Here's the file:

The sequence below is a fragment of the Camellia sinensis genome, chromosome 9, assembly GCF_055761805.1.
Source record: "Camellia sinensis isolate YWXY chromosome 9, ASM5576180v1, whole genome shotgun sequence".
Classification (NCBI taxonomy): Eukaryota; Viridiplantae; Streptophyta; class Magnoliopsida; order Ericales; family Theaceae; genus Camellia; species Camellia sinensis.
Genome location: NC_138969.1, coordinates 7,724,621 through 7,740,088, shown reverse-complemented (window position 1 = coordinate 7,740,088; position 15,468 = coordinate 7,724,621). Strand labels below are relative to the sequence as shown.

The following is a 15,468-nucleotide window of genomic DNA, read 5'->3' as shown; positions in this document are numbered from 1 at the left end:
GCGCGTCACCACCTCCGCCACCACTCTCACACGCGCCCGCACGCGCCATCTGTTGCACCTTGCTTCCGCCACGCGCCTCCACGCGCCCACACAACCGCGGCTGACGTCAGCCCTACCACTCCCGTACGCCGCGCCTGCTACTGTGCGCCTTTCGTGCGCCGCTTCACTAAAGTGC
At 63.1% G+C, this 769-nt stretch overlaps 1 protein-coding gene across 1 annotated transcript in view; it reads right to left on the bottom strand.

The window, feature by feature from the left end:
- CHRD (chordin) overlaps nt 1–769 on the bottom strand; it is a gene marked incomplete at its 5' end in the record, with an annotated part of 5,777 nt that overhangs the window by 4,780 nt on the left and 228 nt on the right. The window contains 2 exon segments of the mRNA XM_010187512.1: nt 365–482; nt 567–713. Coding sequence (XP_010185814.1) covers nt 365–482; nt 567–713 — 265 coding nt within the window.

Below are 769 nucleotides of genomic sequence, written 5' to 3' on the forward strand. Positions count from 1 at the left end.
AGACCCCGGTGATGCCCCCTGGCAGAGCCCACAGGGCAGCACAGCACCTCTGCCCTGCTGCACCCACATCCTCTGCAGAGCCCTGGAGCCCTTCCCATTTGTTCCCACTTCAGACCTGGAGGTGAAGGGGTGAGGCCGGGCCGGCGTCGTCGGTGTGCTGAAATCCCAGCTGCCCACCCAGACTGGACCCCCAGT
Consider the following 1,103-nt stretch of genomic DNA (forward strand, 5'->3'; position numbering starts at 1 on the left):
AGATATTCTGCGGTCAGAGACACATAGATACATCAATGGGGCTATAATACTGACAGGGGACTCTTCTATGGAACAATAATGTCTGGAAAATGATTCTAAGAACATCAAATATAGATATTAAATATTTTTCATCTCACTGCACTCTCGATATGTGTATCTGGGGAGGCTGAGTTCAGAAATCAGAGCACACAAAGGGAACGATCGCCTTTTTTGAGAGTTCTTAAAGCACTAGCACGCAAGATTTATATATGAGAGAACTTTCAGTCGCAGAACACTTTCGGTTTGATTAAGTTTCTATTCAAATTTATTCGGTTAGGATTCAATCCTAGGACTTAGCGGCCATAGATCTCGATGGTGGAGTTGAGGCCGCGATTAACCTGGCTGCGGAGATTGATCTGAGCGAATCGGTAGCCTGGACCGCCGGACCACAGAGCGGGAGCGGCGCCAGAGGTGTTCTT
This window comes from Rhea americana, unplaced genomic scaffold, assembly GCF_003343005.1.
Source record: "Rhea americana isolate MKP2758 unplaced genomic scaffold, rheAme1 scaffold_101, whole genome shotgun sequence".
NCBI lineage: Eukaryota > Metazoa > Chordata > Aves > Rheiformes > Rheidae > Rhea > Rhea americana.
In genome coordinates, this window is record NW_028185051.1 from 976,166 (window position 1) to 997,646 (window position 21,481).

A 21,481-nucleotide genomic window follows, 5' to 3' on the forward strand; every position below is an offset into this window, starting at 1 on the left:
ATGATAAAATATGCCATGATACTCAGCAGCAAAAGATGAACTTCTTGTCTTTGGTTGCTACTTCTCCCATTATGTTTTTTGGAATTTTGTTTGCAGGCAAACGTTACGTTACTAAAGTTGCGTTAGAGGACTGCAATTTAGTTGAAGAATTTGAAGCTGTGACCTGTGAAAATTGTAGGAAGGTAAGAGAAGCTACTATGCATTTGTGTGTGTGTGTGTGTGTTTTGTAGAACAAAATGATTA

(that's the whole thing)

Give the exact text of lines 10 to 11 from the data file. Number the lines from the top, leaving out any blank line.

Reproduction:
Below are 769 nucleotides of genomic sequence, written 5' to 3' on the forward strand. Positions count from 1 at the left end.
AGACCCCGGTGATGCCCCCTGGCAGAGCCCACAGGGCAGCACAGCACCTCTGCCCTGCTGCACCCACATCCTCTGCAGAGCCCTGGAGCCCTTCCCATTTGTTCCCACTTCAGACCTGGAGGTGAAGGGGTGAGGCCGGGCCGGCGTCGTCGGTGTGCTGAAATCCCAGCTGCCCACCCAGACTGGACCCCCAGT